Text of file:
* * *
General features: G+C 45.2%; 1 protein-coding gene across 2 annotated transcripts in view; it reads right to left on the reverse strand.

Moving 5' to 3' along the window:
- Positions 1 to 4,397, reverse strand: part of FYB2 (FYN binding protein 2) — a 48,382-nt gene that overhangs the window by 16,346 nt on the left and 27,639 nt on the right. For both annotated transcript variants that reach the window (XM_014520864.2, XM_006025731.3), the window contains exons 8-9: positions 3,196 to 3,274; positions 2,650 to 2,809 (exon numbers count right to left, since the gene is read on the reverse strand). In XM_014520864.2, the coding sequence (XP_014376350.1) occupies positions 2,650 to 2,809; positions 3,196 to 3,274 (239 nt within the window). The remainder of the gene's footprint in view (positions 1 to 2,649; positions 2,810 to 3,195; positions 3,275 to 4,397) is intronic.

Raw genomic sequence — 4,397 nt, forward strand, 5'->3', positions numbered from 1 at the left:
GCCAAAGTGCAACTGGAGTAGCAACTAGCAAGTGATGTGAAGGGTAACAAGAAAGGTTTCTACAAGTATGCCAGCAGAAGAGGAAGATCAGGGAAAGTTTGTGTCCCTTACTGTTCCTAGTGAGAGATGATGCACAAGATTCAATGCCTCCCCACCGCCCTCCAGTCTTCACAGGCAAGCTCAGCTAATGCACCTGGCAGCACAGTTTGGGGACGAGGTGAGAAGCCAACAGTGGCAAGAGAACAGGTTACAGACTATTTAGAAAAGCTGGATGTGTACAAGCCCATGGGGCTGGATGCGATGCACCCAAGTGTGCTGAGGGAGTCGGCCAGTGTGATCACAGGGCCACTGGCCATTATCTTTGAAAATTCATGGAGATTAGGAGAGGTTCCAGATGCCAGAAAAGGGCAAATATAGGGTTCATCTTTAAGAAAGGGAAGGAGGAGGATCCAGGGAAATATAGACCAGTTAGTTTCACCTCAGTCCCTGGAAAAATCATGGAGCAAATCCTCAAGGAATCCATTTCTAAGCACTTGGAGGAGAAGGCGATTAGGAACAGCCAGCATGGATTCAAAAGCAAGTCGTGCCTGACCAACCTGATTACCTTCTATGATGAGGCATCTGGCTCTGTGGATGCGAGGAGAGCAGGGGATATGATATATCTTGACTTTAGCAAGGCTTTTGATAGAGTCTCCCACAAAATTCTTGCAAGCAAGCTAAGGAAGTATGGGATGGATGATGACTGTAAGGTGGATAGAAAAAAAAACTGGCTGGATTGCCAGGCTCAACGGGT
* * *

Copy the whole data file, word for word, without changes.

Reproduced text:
General features: G+C 45.2%; 1 protein-coding gene across 2 annotated transcripts in view; it reads right to left on the reverse strand.

Moving 5' to 3' along the window:
- Positions 1 to 4,397, reverse strand: part of FYB2 (FYN binding protein 2) — a 48,382-nt gene that overhangs the window by 16,346 nt on the left and 27,639 nt on the right. For both annotated transcript variants that reach the window (XM_014520864.2, XM_006025731.3), the window contains exons 8-9: positions 3,196 to 3,274; positions 2,650 to 2,809 (exon numbers count right to left, since the gene is read on the reverse strand). In XM_014520864.2, the coding sequence (XP_014376350.1) occupies positions 2,650 to 2,809; positions 3,196 to 3,274 (239 nt within the window). The remainder of the gene's footprint in view (positions 1 to 2,649; positions 2,810 to 3,195; positions 3,275 to 4,397) is intronic.

Raw genomic sequence — 4,397 nt, forward strand, 5'->3', positions numbered from 1 at the left:
GCCAAAGTGCAACTGGAGTAGCAACTAGCAAGTGATGTGAAGGGTAACAAGAAAGGTTTCTACAAGTATGCCAGCAGAAGAGGAAGATCAGGGAAAGTTTGTGTCCCTTACTGTTCCTAGTGAGAGATGATGCACAAGATTCAATGCCTCCCCACCGCCCTCCAGTCTTCACAGGCAAGCTCAGCTAATGCACCTGGCAGCACAGTTTGGGGACGAGGTGAGAAGCCAACAGTGGCAAGAGAACAGGTTACAGACTATTTAGAAAAGCTGGATGTGTACAAGCCCATGGGGCTGGATGCGATGCACCCAAGTGTGCTGAGGGAGTCGGCCAGTGTGATCACAGGGCCACTGGCCATTATCTTTGAAAATTCATGGAGATTAGGAGAGGTTCCAGATGCCAGAAAAGGGCAAATATAGGGTTCATCTTTAAGAAAGGGAAGGAGGAGGATCCAGGGAAATATAGACCAGTTAGTTTCACCTCAGTCCCTGGAAAAATCATGGAGCAAATCCTCAAGGAATCCATTTCTAAGCACTTGGAGGAGAAGGCGATTAGGAACAGCCAGCATGGATTCAAAAGCAAGTCGTGCCTGACCAACCTGATTACCTTCTATGATGAGGCATCTGGCTCTGTGGATGCGAGGAGAGCAGGGGATATGATATATCTTGACTTTAGCAAGGCTTTTGATAGAGTCTCCCACAAAATTCTTGCAAGCAAGCTAAGGAAGTATGGGATGGATGATGACTGTAAGGTGGATAGAAAAAAAAACTGGCTGGATTGCCAGGCTCAACGGGT